German central bank warns of unprecedented inflation

Energy shortage, caused by cut gas supplies from Russia, could push prices up 10%, warns Bundesbank chief

Germany is on the verge of its highest inflation in decades, its central bank president Joachim Nagel told the Rheinische Post on Saturday, adding that the country could slide into recession.

“An inflation rate of even 10% is possible during the autumn months”, Nagel told the newspaper, adding that the latest spike in energy prices caused by reduced supplies from Russia – Germany’s main supplier – is likely to drive up consumer prices even further.

“Double-digit inflation rates were last measured in Germany over 70 years ago,” added the President of the Bundesbank. The country experienced a similar level of inflation in 1951, when it hit 11%, according to calculations made at the time, according to German media.

The situation of the national economy is also expected to remain tight next year, Nagel warned, adding that “the question of inflation will not disappear in 2023” since “Supply bottlenecks and geopolitical tensions are expected to persist.”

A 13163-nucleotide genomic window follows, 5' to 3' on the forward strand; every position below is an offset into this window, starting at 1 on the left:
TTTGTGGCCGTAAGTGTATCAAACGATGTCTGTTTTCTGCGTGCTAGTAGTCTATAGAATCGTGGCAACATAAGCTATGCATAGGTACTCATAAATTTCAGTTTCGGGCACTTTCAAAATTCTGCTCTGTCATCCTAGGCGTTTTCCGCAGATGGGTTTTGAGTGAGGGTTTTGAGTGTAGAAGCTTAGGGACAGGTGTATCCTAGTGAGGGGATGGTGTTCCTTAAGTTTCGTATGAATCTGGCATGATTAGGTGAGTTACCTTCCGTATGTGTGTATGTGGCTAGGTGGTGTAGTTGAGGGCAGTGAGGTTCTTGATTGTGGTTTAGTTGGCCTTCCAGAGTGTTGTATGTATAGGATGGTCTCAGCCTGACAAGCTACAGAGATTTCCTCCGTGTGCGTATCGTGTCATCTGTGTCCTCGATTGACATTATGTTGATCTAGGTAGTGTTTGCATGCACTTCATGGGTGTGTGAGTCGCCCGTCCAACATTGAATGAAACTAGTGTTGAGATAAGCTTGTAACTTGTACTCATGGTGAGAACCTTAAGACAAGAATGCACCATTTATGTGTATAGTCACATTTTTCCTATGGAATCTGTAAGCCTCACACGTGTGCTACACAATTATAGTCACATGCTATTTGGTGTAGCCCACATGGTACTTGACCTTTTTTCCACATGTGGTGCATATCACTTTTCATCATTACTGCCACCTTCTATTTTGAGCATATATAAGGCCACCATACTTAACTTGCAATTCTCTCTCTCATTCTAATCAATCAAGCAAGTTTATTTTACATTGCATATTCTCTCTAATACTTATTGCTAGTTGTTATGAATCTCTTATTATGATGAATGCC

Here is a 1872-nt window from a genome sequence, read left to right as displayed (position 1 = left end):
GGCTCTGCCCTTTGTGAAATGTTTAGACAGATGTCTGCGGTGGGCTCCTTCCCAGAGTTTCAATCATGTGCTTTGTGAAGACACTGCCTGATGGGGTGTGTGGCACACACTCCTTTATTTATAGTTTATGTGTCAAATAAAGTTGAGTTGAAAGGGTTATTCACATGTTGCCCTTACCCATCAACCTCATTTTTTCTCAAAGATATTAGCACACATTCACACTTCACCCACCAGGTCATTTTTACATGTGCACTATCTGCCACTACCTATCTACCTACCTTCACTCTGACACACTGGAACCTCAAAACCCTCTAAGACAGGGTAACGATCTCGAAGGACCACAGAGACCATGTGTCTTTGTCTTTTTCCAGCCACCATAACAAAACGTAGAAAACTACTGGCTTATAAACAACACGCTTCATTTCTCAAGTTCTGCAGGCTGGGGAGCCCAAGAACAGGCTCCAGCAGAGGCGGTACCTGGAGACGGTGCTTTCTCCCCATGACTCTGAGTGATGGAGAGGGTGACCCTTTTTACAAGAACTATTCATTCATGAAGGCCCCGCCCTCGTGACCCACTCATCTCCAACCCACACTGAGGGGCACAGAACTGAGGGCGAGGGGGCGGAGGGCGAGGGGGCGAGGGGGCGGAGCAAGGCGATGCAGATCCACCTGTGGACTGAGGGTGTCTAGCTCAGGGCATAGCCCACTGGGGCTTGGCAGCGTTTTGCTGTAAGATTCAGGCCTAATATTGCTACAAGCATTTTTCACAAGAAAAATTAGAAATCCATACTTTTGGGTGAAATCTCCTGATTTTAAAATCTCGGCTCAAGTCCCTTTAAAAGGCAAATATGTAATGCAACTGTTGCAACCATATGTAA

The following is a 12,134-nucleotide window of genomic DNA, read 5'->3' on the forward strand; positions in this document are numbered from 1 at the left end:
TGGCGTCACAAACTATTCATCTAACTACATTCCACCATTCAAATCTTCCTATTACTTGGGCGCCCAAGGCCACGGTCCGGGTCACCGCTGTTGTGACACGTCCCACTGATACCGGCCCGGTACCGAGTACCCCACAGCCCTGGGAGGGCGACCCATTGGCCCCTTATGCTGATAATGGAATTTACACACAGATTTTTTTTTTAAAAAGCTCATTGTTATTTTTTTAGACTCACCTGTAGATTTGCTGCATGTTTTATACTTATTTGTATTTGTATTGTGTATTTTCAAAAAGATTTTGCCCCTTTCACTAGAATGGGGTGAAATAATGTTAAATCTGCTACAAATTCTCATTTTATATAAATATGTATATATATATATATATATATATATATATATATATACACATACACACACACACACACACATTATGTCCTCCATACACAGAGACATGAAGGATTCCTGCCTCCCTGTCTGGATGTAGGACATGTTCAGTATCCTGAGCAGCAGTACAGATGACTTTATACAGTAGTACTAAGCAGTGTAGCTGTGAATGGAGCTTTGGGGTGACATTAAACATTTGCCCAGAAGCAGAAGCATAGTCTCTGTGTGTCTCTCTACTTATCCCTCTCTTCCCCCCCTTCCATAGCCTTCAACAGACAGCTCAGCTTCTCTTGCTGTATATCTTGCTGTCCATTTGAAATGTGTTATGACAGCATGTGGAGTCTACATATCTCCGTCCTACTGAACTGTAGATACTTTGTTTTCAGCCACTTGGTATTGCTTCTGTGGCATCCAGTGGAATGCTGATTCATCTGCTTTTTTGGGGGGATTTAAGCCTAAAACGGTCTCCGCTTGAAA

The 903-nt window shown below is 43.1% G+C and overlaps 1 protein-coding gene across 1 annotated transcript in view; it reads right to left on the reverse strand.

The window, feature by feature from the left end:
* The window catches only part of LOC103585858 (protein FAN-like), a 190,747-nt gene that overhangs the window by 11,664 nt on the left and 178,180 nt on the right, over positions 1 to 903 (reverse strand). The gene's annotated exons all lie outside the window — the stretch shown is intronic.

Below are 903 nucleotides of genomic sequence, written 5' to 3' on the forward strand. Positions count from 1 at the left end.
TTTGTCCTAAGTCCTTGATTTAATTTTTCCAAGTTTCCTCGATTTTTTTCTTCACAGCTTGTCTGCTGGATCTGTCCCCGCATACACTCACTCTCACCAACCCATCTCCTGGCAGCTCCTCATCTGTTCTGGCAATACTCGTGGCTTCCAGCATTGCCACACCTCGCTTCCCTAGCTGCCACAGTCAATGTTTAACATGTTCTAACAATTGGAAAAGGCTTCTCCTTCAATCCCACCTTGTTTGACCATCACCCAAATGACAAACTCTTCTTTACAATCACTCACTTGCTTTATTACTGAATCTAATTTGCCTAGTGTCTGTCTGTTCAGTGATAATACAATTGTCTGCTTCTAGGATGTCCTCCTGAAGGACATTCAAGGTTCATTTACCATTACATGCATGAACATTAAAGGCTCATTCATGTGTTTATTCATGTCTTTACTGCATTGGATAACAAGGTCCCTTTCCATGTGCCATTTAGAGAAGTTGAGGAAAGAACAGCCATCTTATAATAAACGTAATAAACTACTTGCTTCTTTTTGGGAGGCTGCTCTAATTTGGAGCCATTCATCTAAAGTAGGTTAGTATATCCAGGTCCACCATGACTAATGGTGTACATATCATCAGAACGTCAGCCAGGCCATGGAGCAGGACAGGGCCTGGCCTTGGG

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Inflation is expected to beat the Bundesbank’s June forecast by 4.5 points and average 6% “before the comma next year”, he added.

Natural gas and electricity prices have already risen more than expected, Nagel noted. Reduced gas imports from Russia, which came during an extreme heat wave in Europe that led to lower water levels in major European rivers and hampered river transport, could severely affect the German economy , he warned.

“As the energy crisis deepens, a recession looks likely next winter,” predicts the head of the Bundesbank.

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According to the Financial Times, prices charged by German industrial producers increased by 37.2% between July 2021 and July 2022. The German Federal Statistical Office called it the highest increase ever, adds the log.

Nagel’s prediction comes as Germany faces a major energy crisis. Russia’s gas supplies are steadily dwindling due to technical issues stemming from Ukraine-related sanctions. Russian energy giant Gazprom said on Friday it would halt gas transit through the Nord Stream 1 pipeline for three-day maintenance work between Aug. 31 and Sept. 2.

Gas supply to the EU via Nord Stream 1 had already fallen to 20% of the maximum level last month. According to Gazprom, five turbines have to work to pump gas at full capacity, and most of them need overhauling. One of the turbines is currently stuck in Germany due to sanctions, after returning from repair work in Canada.

Friday’s announcement led to a further rise in the price of gas in Europe, with prices jumping 7% to above $2,600 per thousand cubic meters.


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